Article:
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Wave the 49-Star Flags Tonight for Palin

And the 48-star ones for McCain, too, while we?re at it.

Because Alaska was admitted before July 4, 1959, and Hawaii was admitted after July 4, 1959, the 49-star flag existed from 7/4/1959 to 7/3/1960. By waving it tonight, conservatives can show solidarity with Sarah Palin of Alaska while simultaneously rallying against Barack Obama of Hawaii. This is not, in any way, meant to be anti-Hawaiian, but apparently, Obama would be ok with it if it was, so may as well let ‘em fly!

Tonight, the first Alaskan nominee for either President or VP, Sarah Palin, will be giving her acceptance speech at the Republican National Convention. Tomorrow, the second Arizonan, John McCain, will do the same, and last week, the first Hawaiian, Barack Obama, did so at the DNC. In a remarkable show of American Manifest Destiny, the 48th, 49th, and 50th states are all represented in the POTUS/VP nomination slots of the two major parties. Interestingly enough, the very first state under our Constitution, Delaware, is home to the Democratic VP nominee, Joe Biden.

This is of huge historic significance because it fulfills the current expansion of the United States, forcing us to wonder what might come next. In 1824, Andrew Jackson ran as the first “Western” candidate, from the “frontier” state of Tennessee, but even Tennessee was not as far west as neighboring Missouri, which was already a state at the time. Jackson lost in 1824 but won in 1828. Not for another 100 years would a President have serious ties to a state farther west; Herbert Hoover was elected in 1928, the first President to call a state west of the Mississippi River “home” (California and Iowa). At the time, Arizona and Hawaii were not states, so when Hoover won, he fulfilled American expansionism by representing the westernmost state of California. Moreover, Hoover’s VP, Charles Curtis of Kansas, was also the first VP west of the great river.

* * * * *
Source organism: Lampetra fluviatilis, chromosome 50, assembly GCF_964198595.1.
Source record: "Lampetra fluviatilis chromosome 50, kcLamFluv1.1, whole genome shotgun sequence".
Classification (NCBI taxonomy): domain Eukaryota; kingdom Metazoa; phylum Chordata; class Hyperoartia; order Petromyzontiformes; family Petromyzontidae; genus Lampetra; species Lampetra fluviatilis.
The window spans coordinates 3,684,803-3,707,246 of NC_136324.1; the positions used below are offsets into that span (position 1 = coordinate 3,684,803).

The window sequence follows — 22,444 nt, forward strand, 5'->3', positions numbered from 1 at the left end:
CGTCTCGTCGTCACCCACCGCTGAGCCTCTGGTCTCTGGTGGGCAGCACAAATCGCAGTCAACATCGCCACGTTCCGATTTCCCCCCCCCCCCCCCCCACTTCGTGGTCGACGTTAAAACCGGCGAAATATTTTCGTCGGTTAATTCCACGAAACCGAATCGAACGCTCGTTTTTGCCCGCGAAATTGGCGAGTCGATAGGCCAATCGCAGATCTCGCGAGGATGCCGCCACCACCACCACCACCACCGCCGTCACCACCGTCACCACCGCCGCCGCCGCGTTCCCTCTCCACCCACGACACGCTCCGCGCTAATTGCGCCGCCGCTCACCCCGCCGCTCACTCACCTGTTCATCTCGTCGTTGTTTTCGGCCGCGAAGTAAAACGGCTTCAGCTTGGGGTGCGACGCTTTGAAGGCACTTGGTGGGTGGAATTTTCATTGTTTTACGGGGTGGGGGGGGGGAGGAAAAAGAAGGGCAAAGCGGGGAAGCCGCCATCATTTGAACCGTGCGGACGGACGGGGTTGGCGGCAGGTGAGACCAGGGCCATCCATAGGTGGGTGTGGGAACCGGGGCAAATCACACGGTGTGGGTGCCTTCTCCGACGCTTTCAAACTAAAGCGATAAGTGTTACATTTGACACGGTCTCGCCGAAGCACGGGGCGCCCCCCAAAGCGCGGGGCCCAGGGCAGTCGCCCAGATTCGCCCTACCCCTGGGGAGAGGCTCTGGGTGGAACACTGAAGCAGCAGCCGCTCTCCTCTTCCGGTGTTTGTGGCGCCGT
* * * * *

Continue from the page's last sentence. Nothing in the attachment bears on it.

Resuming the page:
Now, we find ourselves choosing a President between the last of the “Lower 48” states and the last overall state without a clear 51st state on the horizon. In fact, America is in the longest new-state-drought of its history at just over 49 years. With Puerto Rican referendums failing to gain enough momentum and the complacency of the status quo with Washington, DC, we may just stay here for a while.

My Point: Alaska calls itself “The Last Frontier” … is it? So often, we hear of American history as defined by the concept of the frontier, but we are now in a world where our territories are small in size and number, there are no real “colonies” to be had, and most territorial disputes turn into multi-national wars. As a result, our expansionism has turned from gaining land to protecting and spreading democracy, but even that can only go so far. Though there is still a lot of work to do at home, I maintain that at some point in this Century, the frontier-minded United States will have to ask itself, “What now?”

President Eisenhower was the last President to usher in new states. He did this for three- Ohio, Alaska, and Hawaii. In 1953, it was discovered that although President Thomas Jefferson signed a bill approving the application of Ohio, Congress never officially admitted the state outright. On August 7, 1953, Eisenhower signed a retroactive Congressional bill, making Ohio the official 17th state.

DONT GIVE UP THE SHIP.

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